Circularity in agriculture and food systems holds promise for recovering lost resources, reinvesting in waste by-products, reinventing new co-products and restoring degraded resources by addressing the unintended consequences of linear production. The challenge to agriculture is to adapt the circularity observed in complex natural ecosystems into practical applications for producers and their value chains, thereby shifting intensive linear systems away from the single goal of optimizing monoculture productivity toward circles of life capable of producing multiple benefits concurrently. Mixed multi-plant and animal agricultural systems that leverage integrated land management and biodiversity have potential to deliver multiple benefits, including increased productivity, pest and disease control, water quality, soil health, and economic profitability. Replacing linear “take, make, and dispose” systems with circular “make, use, recycle, and reuse” systems that innovate and create new co-products offer solutions for managing input costs and gaining income and ecosystem benefits from wastes that are otherwise lost and can harm agro-ecosystems.
Technologies, innovations, and practices that reinforce and expand whole-system management, build on local conditions and knowledge, and that deliver multiple benefits beyond optimum production are needed for American agriculture, forestry and fisheries to concurrently produce food and nutrition security; healthy soil, water and other ecosystem services; and robust rural livelihoods necessary for future resilience and well-being.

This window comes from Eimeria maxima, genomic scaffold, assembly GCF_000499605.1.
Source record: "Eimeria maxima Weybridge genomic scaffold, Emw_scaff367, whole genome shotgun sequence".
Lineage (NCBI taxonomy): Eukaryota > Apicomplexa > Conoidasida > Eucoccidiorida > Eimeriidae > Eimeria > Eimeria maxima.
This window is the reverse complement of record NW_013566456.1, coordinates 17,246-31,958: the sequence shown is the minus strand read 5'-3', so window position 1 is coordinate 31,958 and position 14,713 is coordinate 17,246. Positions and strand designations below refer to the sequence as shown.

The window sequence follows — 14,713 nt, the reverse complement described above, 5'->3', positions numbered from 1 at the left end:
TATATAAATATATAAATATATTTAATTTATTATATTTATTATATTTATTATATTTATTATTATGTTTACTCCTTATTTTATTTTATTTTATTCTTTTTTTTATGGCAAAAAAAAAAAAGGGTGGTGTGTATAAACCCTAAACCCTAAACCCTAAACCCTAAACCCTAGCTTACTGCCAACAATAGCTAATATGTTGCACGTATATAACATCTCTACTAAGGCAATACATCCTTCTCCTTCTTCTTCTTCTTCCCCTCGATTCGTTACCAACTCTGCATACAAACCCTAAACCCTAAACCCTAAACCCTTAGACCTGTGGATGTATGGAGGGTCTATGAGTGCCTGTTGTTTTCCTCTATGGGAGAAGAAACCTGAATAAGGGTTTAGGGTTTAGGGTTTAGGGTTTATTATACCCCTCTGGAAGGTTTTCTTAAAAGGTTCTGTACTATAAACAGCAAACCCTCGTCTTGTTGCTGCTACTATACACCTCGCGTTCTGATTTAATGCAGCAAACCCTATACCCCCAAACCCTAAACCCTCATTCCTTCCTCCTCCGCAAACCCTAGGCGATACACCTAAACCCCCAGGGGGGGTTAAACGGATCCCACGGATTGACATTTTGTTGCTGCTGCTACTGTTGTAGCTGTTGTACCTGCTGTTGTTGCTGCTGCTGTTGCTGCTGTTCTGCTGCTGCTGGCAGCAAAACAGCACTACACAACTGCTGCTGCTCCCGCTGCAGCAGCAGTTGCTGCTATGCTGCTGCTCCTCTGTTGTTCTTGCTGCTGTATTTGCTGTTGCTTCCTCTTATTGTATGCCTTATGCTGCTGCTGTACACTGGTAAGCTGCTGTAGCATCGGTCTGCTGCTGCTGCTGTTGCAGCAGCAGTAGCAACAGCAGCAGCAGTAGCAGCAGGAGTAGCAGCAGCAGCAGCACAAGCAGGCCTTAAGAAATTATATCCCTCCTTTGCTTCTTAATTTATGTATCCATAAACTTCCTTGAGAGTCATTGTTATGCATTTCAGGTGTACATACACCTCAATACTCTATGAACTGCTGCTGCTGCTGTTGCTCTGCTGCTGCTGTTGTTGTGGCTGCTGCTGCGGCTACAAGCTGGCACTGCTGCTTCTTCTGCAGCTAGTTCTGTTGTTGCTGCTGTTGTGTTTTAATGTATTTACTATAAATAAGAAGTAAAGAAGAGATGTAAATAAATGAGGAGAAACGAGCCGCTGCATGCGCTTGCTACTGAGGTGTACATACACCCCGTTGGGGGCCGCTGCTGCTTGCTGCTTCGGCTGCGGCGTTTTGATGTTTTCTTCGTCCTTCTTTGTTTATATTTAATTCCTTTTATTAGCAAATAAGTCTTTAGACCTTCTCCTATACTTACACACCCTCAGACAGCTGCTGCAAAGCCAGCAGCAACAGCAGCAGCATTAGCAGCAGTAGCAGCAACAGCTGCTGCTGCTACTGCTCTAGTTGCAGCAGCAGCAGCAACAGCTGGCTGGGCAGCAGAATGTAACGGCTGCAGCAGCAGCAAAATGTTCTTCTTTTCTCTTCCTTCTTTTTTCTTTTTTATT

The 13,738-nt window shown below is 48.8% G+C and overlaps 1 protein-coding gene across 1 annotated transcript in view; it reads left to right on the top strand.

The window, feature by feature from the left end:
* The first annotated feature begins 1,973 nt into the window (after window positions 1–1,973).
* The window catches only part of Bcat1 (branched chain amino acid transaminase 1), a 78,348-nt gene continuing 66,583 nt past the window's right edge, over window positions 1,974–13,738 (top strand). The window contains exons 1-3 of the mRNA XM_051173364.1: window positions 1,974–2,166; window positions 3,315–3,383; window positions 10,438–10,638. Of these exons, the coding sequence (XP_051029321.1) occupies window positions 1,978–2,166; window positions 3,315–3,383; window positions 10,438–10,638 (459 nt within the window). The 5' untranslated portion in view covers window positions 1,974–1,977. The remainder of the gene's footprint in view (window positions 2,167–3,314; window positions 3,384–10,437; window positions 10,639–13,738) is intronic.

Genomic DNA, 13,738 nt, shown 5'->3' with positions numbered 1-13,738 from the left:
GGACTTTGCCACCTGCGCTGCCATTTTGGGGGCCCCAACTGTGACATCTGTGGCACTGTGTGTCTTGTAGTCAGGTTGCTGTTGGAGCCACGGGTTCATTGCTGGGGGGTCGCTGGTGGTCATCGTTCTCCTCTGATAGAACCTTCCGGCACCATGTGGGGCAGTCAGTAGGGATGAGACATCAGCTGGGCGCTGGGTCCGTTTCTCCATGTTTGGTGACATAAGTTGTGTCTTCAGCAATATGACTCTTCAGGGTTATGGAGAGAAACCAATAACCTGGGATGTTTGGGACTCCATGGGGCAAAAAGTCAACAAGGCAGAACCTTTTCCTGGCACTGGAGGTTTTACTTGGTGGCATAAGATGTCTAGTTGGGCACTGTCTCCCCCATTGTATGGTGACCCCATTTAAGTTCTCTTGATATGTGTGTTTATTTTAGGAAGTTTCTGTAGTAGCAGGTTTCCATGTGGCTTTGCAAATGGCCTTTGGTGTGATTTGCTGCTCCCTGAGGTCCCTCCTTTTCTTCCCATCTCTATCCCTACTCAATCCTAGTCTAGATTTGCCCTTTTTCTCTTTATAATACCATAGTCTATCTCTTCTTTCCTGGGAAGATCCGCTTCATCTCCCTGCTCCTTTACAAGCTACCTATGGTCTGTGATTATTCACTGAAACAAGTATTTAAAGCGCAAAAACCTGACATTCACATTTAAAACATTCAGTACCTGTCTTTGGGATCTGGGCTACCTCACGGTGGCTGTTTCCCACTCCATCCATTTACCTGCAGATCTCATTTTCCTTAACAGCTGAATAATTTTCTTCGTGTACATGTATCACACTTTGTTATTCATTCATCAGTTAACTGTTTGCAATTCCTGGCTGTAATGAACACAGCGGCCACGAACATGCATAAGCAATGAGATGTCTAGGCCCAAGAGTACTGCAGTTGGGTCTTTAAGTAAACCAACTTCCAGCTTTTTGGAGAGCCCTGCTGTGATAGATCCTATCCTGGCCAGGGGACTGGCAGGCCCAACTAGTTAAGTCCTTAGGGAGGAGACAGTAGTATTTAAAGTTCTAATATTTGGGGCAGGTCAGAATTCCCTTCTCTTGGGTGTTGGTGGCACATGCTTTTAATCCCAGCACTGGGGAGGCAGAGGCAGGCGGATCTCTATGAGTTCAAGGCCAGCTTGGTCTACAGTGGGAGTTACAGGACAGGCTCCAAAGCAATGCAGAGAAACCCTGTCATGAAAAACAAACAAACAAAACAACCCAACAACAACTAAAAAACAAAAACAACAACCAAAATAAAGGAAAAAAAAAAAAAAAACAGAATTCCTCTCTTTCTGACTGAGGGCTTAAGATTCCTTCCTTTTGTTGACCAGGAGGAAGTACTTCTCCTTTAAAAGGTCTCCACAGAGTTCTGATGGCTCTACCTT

In the coming weeks and months through the Farm Bill hearings that will be held across the country, SfL urges House and Senate Agriculture Committee members to seek input on the following questions:
- What enabling polices, programs, partnerships, markets, finance mechanisms are needed to improve the sustainability of food systems and simultaneously scale up the delivery, at a landscape scale, of ecosystems services from agricultural operations?
- What are the barriers to the adoption of circular economic systems in the ag sector?
- What examples of innovation can be cited to demonstrate the value and importance of ag ecosystem services?
- How can producers be rewarded not just for producing commodities, but for the water they filter and store, the carbon they sequester, the biodiversity and wildlife habitat they enhance, the economic growth and local wealth they generate and the improved of life they produce?
- How can research processes be prioritized and streamlined to integrate agriculture and forestry with conservation goals and ecosystem services?
- How can we expand and accelerate farmer-to farmer experimentation and knowledge sharing on ecosystem services delivery?
- What overlapping or contradictory policies and regulations need to be reduced or eliminated?
Thanks to hard work, indigenous knowledge, innovation and technology and uncommon collaboration among those who make their living off the land and water, agriculture is poised to bloom, grow, and emerge as a primary solution pathway towards the achievement of global sustainable development goals. For our vison to be realized, however, all actors in the global food systems need to unite and collaborate in ways we can only yet imagine.